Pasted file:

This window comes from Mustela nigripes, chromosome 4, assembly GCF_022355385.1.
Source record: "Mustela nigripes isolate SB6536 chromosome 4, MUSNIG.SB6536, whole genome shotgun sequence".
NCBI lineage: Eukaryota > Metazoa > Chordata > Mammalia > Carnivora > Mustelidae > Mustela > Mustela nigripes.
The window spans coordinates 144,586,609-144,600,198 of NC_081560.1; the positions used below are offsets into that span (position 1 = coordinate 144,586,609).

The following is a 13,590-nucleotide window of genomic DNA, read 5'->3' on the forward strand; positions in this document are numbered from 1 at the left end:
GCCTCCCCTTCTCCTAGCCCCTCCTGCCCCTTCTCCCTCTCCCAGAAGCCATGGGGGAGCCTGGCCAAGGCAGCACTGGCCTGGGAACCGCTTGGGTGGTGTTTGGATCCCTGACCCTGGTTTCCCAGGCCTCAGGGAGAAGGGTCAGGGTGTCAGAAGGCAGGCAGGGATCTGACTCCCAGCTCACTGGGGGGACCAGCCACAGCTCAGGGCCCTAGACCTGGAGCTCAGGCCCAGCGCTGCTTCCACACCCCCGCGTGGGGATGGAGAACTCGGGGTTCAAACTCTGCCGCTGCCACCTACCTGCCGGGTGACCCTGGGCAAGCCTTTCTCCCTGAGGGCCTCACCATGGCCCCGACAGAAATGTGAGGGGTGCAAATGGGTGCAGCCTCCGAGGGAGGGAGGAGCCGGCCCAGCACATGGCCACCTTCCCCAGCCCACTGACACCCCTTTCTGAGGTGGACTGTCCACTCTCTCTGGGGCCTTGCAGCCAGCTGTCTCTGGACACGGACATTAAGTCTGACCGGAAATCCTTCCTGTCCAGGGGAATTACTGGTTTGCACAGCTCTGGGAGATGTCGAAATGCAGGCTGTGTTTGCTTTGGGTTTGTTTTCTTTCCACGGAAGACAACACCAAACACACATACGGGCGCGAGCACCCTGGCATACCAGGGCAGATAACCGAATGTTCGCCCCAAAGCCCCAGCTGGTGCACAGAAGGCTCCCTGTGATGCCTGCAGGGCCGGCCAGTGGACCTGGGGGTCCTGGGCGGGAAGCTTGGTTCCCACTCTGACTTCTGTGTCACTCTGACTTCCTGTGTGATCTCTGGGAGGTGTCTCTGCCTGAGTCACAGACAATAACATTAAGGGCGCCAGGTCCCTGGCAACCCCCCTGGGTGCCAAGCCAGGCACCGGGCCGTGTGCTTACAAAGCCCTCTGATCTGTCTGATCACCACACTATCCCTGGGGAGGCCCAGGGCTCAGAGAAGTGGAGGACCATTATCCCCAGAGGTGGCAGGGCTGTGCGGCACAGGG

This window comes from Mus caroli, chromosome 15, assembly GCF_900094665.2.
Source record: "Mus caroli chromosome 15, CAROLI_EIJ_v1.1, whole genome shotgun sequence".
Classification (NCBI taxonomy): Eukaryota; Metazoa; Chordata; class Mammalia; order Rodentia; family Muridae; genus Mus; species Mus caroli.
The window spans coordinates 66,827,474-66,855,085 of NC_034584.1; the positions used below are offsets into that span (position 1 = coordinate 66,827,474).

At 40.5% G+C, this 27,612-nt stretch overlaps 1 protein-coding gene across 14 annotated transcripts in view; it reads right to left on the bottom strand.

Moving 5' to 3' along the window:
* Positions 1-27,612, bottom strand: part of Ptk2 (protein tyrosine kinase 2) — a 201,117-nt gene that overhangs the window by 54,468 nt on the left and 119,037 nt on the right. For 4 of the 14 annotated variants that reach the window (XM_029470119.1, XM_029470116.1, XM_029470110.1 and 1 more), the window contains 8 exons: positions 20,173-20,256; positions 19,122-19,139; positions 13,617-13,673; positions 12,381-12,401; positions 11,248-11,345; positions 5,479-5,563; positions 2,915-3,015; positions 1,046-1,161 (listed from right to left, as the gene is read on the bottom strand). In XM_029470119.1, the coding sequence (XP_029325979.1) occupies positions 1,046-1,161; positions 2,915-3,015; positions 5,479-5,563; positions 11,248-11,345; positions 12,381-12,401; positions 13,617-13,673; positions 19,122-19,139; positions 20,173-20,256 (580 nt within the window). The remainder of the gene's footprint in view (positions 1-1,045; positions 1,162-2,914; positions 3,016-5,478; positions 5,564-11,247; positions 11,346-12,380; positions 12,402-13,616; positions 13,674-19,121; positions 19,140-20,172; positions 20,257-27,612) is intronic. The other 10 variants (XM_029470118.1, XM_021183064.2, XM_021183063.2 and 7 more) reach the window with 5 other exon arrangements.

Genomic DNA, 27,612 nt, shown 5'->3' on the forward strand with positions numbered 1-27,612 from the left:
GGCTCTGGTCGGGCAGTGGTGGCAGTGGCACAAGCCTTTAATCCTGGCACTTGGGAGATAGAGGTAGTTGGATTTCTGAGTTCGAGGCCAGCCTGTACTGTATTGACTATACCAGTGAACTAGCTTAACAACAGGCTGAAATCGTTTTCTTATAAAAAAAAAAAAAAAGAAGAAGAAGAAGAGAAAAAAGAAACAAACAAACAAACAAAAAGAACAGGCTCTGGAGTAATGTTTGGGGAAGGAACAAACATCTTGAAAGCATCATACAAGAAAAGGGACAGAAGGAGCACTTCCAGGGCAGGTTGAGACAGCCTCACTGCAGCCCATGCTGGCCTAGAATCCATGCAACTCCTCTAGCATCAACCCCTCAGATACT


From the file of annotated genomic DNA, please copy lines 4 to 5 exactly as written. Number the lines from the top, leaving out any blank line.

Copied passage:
The window spans coordinates 144,586,609-144,600,198 of NC_081560.1; the positions used below are offsets into that span (position 1 = coordinate 144,586,609).

The following is a 13,590-nucleotide window of genomic DNA, read 5'->3' on the forward strand; positions in this document are numbered from 1 at the left end: